Dear Sarge,

My ranch has an abundance of honey locust trees, and the thorns are really chewing up my OEM 2005 Ranger tires. I have tried Slime to seal the tire leaks, but it only slows them down, and it doesn’t even touch the sidewall thorns. Is there something else I can add to these tires? They have plenty of tread left, and I don’t want to have to replace them just yet.

Dennis Simpson,

Ripley, Colorado

Private Bart, you do realize your Zooter’s tires are 15 years old! Problems with tire leaks can be a mystery, but not when the tires are almost old enough to drive! The tread may still be good, but the rubber has hardened and you may well have dry rot; however, if you must keep the tires instead of requisitioning new eight-ply tires, then you need to dismount all four tires. With all four tires apart, you need to hose out all that green goo thoroughly. Back in the day, I would have recommended PJ1 Flat Seal, but since it is no longer produced, I am ordering you to requisition a gallon of Tire Sealant from Quadboss, because it is the closest to the old PJ1 sealant:https://quadboss.com/tire-wheel/tire-sealant. Since your tires are now dismounted, it will be far easier to just measure out 32 ounces and pour it into the open tires instead of remounting the tires and forcing the sealant through the tiny 1/8-inch Schrader valve. While the Quadboss sealant is permanent, I suspect your tires will fall apart much sooner! When you dismount that first tire/wheel assembly, I am ordering you to pick the assembly up over your head and run around your home three times screaming, “I will not replace my tires!”  When you decide to get new tires, study UTV Action’s Tire Buyer’s Guide before you buy: https://utvactionmag.com/buyers-guide-new-all-terrain-utv4x4-tires/ Dismissed!


Dear Sarge,

I would like an honest opinion from you concerning advice from another mechanical expert, Dirt Wheels magazine’s Winston “Boss” McCannick. What do you think of Boss’ reply to Kenny Berry’s “Tire Repairs Not So Permanent”? I have had good luck with simple external plugs, but I add a can of Fix-A-Flat as insurance against any future leaks. In my experience, I do not see the need to go to all the trouble of dismounting my RZR’s tire and repairing it. So, I think my way is cheaper and easier. So, who is right, Boss or me?

Cleve Richland

Nampa, Idaho

Private Cletus, as much as it pains me to admit it, the old man is correct! Following his instructions will result in a permanent tire repair. And you should know, Boot, that we share the same shop, and I have never ever seen him repair a flat! I do it or another editor ends up doing it! Those flat fixes in a can are temporary at best, and most times, if the hole in the tire is too large or not round, useless! These flat-fix cans contain a polymer that is combined with an acid solution. When exposed to oxygen as it is injected into a tire, a catalytic reaction takes place that turns the polymer into an epoxy that can seal a small nail hole. Being an epoxy, it will harden, and when it does harden, it cannot prevent future leaks. Also, with the inside of the tire coated in this epoxy, balance can be affected. Any liquid left over after the chemical reaction just flows around inside the tire, making a mess. I don’t recommend them, nor do I carry them with me. You need to count off at least 50 for using that stuff! Dismissed!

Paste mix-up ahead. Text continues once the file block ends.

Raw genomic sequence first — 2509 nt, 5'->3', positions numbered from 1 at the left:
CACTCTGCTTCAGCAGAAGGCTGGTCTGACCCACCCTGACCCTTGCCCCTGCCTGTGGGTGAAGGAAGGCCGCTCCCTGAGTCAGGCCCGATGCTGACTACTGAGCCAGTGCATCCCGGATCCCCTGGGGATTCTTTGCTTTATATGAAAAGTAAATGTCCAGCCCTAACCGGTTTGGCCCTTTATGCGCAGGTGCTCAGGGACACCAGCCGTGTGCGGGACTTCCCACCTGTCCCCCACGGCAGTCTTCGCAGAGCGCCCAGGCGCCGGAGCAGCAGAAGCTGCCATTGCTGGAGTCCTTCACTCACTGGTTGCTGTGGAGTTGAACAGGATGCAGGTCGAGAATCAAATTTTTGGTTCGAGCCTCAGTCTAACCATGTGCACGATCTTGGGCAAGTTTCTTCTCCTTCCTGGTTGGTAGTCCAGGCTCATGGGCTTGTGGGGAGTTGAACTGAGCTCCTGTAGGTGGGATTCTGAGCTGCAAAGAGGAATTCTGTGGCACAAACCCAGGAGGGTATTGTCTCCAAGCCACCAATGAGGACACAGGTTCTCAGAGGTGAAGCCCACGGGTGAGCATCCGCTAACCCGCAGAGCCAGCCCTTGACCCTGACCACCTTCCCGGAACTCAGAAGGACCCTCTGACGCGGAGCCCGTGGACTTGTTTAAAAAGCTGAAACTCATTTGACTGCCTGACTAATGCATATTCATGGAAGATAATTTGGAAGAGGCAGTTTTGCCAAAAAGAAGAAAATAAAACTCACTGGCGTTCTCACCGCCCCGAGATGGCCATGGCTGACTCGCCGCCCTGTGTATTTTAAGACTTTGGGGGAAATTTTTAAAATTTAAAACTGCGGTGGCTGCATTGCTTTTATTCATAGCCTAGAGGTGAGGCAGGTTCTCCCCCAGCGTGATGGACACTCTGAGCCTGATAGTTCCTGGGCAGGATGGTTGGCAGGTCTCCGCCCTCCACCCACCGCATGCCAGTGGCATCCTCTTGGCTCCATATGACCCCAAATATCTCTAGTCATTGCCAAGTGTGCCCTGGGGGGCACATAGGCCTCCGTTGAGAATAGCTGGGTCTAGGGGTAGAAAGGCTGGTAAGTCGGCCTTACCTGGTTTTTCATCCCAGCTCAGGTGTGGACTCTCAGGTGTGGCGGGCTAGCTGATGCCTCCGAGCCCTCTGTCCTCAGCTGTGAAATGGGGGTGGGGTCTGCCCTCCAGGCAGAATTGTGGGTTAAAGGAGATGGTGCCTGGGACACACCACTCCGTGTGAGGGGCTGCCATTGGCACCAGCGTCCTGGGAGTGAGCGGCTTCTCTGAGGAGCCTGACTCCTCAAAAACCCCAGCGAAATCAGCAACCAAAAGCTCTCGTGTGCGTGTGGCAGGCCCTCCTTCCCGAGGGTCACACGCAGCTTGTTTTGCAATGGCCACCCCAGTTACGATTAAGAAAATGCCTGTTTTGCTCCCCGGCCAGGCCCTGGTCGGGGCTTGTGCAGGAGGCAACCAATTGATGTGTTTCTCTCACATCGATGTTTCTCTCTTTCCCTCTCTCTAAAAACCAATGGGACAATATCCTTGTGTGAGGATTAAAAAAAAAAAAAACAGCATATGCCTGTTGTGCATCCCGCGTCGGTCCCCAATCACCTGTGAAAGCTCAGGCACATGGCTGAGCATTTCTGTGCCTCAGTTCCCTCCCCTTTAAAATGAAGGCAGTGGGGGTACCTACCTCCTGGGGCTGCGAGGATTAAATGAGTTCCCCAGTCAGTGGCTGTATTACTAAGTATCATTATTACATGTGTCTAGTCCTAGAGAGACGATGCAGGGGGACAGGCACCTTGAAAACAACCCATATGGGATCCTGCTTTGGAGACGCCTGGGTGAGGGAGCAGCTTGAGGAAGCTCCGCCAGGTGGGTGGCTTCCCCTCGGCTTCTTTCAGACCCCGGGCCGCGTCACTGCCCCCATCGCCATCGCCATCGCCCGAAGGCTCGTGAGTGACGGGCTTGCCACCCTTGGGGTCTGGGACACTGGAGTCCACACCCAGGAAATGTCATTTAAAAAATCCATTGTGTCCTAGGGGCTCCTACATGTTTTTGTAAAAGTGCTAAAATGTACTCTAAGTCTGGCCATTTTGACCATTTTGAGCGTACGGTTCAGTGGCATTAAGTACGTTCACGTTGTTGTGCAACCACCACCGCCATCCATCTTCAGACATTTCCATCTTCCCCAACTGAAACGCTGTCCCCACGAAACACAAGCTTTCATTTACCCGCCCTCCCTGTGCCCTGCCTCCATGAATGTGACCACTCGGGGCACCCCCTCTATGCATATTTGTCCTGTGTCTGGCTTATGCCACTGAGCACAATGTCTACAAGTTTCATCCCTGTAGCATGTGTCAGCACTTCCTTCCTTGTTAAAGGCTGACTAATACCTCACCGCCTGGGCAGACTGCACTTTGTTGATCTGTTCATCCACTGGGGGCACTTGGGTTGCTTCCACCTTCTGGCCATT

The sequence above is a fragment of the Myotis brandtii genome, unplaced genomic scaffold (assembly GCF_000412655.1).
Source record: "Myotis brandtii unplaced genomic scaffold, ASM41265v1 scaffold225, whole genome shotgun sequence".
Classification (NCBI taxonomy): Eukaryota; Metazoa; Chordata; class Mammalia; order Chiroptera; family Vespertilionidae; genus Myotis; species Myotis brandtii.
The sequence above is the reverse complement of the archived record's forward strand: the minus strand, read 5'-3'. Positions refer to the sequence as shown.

Dear Sarge,

I have a 2018 Polaris General EPS with a SuperATV 3-inch lift kit. I ride extensively on the Hatfield-McCoy trail system. I recently installed new Maxxis Carnivore Radial Tires in 30×10-14 on bead lock rims. At speed, I am noticing a bit of imbalance. I have been told three different things: to have them balanced conventionally with stick-on weights, to use Dyna Beads, ceramic weight beads or not to worry about it because the Hatfield-McCoy isn’t exactly Baja! What method would you recommend, Sarge?

Brad Levine

Williamson, West Virginia

Private Turpentine, I wish I lived in the heart of Hatfield-McCoy! So, Boot, you have the lift kit and the jumbo aggressive tires on beadlock wheels, and you have a vibration problem you have traced to the tires. Most tire imbalances show up above 35 mph. I bet you rarely are above that speed for any length of time, so we are talking an annoyance factor here and not shaking your fillings out. I am assuming the tires were installed correctly with the balance point matching the valve stem. This works for the majority of people, but if you still have vibration, then I would recommend conventional balancing with a portable static bubble balancer and some stick-on weights. You can generally requisition the balancer and a box of weights for the cost of one balancing in the motor pool. I am not a fan of the balancing beads. In my opinion, the balancing beads only really work above 35 mph on Zooters. So, most of the time on the Hatfield-McCoy, they will not be effective. Plus, it is a bear forcing the BBs down through the Schrader valve. It is far easier to install them after the tire is broken down, and I have heard reports of them clumping together after extended high-speed operation. That, Private Turpentine, is my opinion! It is also my opinion that you should not be so sensitive. I think a crucible-like march is in order. And I bet, Boot, that by the time you reach “parade deck,” you will no longer be so sensitive! Dismissed!

You might also like

Comments are closed.